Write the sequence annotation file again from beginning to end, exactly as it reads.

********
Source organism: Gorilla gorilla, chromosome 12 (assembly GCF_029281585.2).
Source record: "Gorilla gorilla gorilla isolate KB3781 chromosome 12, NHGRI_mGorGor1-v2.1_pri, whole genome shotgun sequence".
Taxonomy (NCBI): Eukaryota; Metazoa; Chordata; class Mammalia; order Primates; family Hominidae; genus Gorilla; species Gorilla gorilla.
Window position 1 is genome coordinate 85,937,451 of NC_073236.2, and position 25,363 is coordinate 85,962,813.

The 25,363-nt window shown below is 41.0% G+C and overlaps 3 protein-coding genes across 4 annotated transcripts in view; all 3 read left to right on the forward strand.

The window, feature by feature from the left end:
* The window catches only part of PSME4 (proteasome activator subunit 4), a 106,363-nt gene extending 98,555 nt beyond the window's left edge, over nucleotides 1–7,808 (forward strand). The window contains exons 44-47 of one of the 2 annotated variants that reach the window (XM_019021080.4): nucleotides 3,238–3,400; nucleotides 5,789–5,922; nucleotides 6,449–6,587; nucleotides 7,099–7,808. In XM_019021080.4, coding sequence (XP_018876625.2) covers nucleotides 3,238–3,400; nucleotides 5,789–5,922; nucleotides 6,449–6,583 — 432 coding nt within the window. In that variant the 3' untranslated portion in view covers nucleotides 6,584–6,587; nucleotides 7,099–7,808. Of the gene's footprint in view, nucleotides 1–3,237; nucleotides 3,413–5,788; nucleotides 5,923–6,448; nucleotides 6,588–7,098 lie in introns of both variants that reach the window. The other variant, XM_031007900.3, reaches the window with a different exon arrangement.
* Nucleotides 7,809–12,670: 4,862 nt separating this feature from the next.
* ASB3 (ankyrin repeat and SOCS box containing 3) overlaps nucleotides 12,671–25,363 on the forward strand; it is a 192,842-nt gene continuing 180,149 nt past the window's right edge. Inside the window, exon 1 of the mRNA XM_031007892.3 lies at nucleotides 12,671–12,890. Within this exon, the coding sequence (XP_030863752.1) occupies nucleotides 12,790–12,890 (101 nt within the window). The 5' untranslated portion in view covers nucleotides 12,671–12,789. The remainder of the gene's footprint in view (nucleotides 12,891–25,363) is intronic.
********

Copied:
Source organism: Gorilla gorilla, chromosome 12 (assembly GCF_029281585.2).
Source record: "Gorilla gorilla gorilla isolate KB3781 chromosome 12, NHGRI_mGorGor1-v2.1_pri, whole genome shotgun sequence".
Taxonomy (NCBI): Eukaryota; Metazoa; Chordata; class Mammalia; order Primates; family Hominidae; genus Gorilla; species Gorilla gorilla.
Window position 1 is genome coordinate 85,937,451 of NC_073236.2, and position 25,363 is coordinate 85,962,813.

The 25,363-nt window shown below is 41.0% G+C and overlaps 3 protein-coding genes across 4 annotated transcripts in view; all 3 read left to right on the forward strand.

The window, feature by feature from the left end:
* The window catches only part of PSME4 (proteasome activator subunit 4), a 106,363-nt gene extending 98,555 nt beyond the window's left edge, over nucleotides 1–7,808 (forward strand). The window contains exons 44-47 of one of the 2 annotated variants that reach the window (XM_019021080.4): nucleotides 3,238–3,400; nucleotides 5,789–5,922; nucleotides 6,449–6,587; nucleotides 7,099–7,808. In XM_019021080.4, coding sequence (XP_018876625.2) covers nucleotides 3,238–3,400; nucleotides 5,789–5,922; nucleotides 6,449–6,583 — 432 coding nt within the window. In that variant the 3' untranslated portion in view covers nucleotides 6,584–6,587; nucleotides 7,099–7,808. Of the gene's footprint in view, nucleotides 1–3,237; nucleotides 3,413–5,788; nucleotides 5,923–6,448; nucleotides 6,588–7,098 lie in introns of both variants that reach the window. The other variant, XM_031007900.3, reaches the window with a different exon arrangement.
* Nucleotides 7,809–12,670: 4,862 nt separating this feature from the next.
* ASB3 (ankyrin repeat and SOCS box containing 3) overlaps nucleotides 12,671–25,363 on the forward strand; it is a 192,842-nt gene continuing 180,149 nt past the window's right edge. Inside the window, exon 1 of the mRNA XM_031007892.3 lies at nucleotides 12,671–12,890. Within this exon, the coding sequence (XP_030863752.1) occupies nucleotides 12,790–12,890 (101 nt within the window). The 5' untranslated portion in view covers nucleotides 12,671–12,789. The remainder of the gene's footprint in view (nucleotides 12,891–25,363) is intronic.